Author: Sally Christie
Genre: historical fiction
Series: The Mistresses of Versailles #3
Published: March 21 2017
Source: Historical Fiction Virtual Book Tours for review
In the final installment of Sally Christie’s “tantalizing” (New York Daily News) Mistresses of Versailles trilogy, Jeanne Becu, a woman of astounding beauty but humble birth, works her way from the grimy back streets of Paris to the palace of Versailles, where the aging King Louis XV has become a jaded and bitter old philanderer. Jeanne bursts into his life and, as the Comtesse du Barry, quickly becomes his official mistress.
“That beastly bourgeois Pompadour was one thing; a common prostitute quite another kettle of fish.”
After decades suffering the King's endless stream of Royal Favorites, the princesses of the Court have reached a breaking point. Horrified that he would bring the lowborn Comtesse du Barry into the hallowed halls of Versailles, Louis XV’s daughters, led by the indomitable Madame Adelaide, vow eternal enmity and enlist the young dauphiness Marie Antoinette in their fight against the new mistress. But as tensions rise and the French Revolution draws closer, a prostitute in the palace soon becomes the least of the nobility’s concerns.
Told in Christie’s witty and engaging style, the final book in The Mistresses of Versailles trilogy will delight and entrance fans as it once again brings to life the sumptuous and cruel world of eighteenth century Versailles, and France as it approaches inevitable revolution.
The third and final volume of Sally Christie's Mistresses of Versailles series tackles retelling the story of one of the most infamous women in French history: Jeanne Bécu, better known as the Comtesse du Barry. As she first did with the Mailly-Nesle sisters, and then with Louis' longtime paramour the Marquise du Pompadour in the first two novels, Christie uses women of the court as a focus; she brings new life to old scandals by offering fresh perspectives from often-ignored sources. The Enemies of Versailles is not only the narrative of Jeanne, but also that of Madame Adélaïde, the oldest of the Kings unmarried daughters at Court. The two women could not be more disparate, and their personal and interpersonal differences show clearly in their respective chapters. Using these two contrasting viewpoints to showcase new sides to Louis' reign and Court, Christie ably depicts and plots her newest historical fiction.
Through the long years of his reign and as shown in the previous books, Louis XV's romantic affairs often led to strife for not only for him, but also for the (various) women involved, and for France itself. But none of his many liaisons were as divisive or damaging as was his last maîtresse-en-titre. Objectionable to his family and in laws, and to his courtiers, Louis relationship with Jeanne foments trouble from their earliest interactions. Madame Adélaïde, especially, cannot countenance her royal father trysting with a woman so far below him in rank -- which leads to further family strain and issues within the Court itself. Though she is often held entirely to blame by most, Jeanne's appointment to Court (A commoner! Not even bourgeois!) is merely a symptom of Louis' overall indifference to his roles as King in his later years. Louis clearly begins to disregard the rules and societal mores instituted to keep him in power - though he rules absolutely in his divine right, his grasp loosen and Jeanne takes the blame (and eventually pays the highest price) for the poor decisions her king made.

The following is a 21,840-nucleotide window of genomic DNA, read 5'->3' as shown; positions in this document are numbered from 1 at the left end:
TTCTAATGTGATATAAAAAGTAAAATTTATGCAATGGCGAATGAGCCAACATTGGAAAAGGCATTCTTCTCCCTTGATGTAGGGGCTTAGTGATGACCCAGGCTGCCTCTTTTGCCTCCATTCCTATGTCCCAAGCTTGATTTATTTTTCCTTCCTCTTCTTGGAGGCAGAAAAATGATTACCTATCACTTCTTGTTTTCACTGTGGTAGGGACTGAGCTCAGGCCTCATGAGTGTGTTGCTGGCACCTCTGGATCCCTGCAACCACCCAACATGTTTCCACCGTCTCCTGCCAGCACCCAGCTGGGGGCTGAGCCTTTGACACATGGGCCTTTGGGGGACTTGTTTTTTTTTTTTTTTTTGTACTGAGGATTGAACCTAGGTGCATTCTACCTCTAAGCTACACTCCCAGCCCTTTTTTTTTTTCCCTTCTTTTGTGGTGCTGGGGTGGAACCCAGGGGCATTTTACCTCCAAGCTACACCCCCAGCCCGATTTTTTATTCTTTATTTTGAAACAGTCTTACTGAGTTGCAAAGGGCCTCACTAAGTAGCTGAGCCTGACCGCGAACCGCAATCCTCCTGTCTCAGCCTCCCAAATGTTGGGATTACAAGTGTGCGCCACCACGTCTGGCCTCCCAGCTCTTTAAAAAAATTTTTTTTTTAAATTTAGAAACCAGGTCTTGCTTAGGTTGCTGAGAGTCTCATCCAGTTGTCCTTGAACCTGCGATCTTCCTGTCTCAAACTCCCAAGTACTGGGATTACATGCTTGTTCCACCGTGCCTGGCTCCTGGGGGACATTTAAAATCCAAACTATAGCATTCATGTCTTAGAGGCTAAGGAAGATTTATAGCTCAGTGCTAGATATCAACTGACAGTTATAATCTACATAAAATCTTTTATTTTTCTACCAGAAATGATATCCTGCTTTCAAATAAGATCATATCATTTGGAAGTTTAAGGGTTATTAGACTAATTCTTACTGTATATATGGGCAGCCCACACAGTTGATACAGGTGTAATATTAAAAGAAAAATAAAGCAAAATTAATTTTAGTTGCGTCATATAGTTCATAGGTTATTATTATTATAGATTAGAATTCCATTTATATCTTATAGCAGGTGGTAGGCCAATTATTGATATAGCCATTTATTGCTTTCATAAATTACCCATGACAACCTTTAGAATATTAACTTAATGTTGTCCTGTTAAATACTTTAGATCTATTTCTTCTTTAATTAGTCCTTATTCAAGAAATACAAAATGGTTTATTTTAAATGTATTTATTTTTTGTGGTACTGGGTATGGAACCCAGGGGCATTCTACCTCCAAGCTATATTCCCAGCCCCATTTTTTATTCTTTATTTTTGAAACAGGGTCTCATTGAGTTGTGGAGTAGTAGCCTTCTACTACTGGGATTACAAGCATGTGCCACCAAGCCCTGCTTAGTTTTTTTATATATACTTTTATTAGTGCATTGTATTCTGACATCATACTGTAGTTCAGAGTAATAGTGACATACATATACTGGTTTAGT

Though Louis is the crux of the series and of each novel's romantic entanglements, the plot of The Enemies of Versailles really belongs to Jeanne and Adélaïde and their years-long, occasionally dormant battle of wills. Thrown into conflict due to strictures of both society and religion, the struggle between the King's mistress and the King's daughter is a permanent, enveloping fixture of The Enemies of Versailles, and goes on to have international repercussions when the dauphine Marie Antoinette chooses sides. Though ostensibly the two are fighting for Louis' time/attention as the premiere ladies of his court, their individual stories contain far more depth and subtlety than that. These were two very unlike women trying to survive and succeed in a world where their looks, family name, and marriage prospects were all they valued for. Louis is more macguffin than main player when it comes to his lover and his daughter. Over nearly four hundred pages, Sally Christie is able to string together these two very different POVs into a coherent, cohesive historical fiction novel. Jeanne and Adélaïde are vibrant, realistic, and recognizable despite Christie's unique reinterpretations/condensations of their real life stories.
With an eye for detail combined with the ability to craft new versions of old historical figures, Sally Christie's Mistresses of Versailles trilogy has been both original and compelling. The Enemies of Versailles ably concludes what The Sisters of Versailles began and The Rivals of Versailles continued. This last and final addition has fewer POVs than its two predecessors but the inner monologues of the Comtesse du Barry and Madame are engaging, complicated, and memorable; as narrators, they make for a strong, solid ending to the libertine life of Louis XV.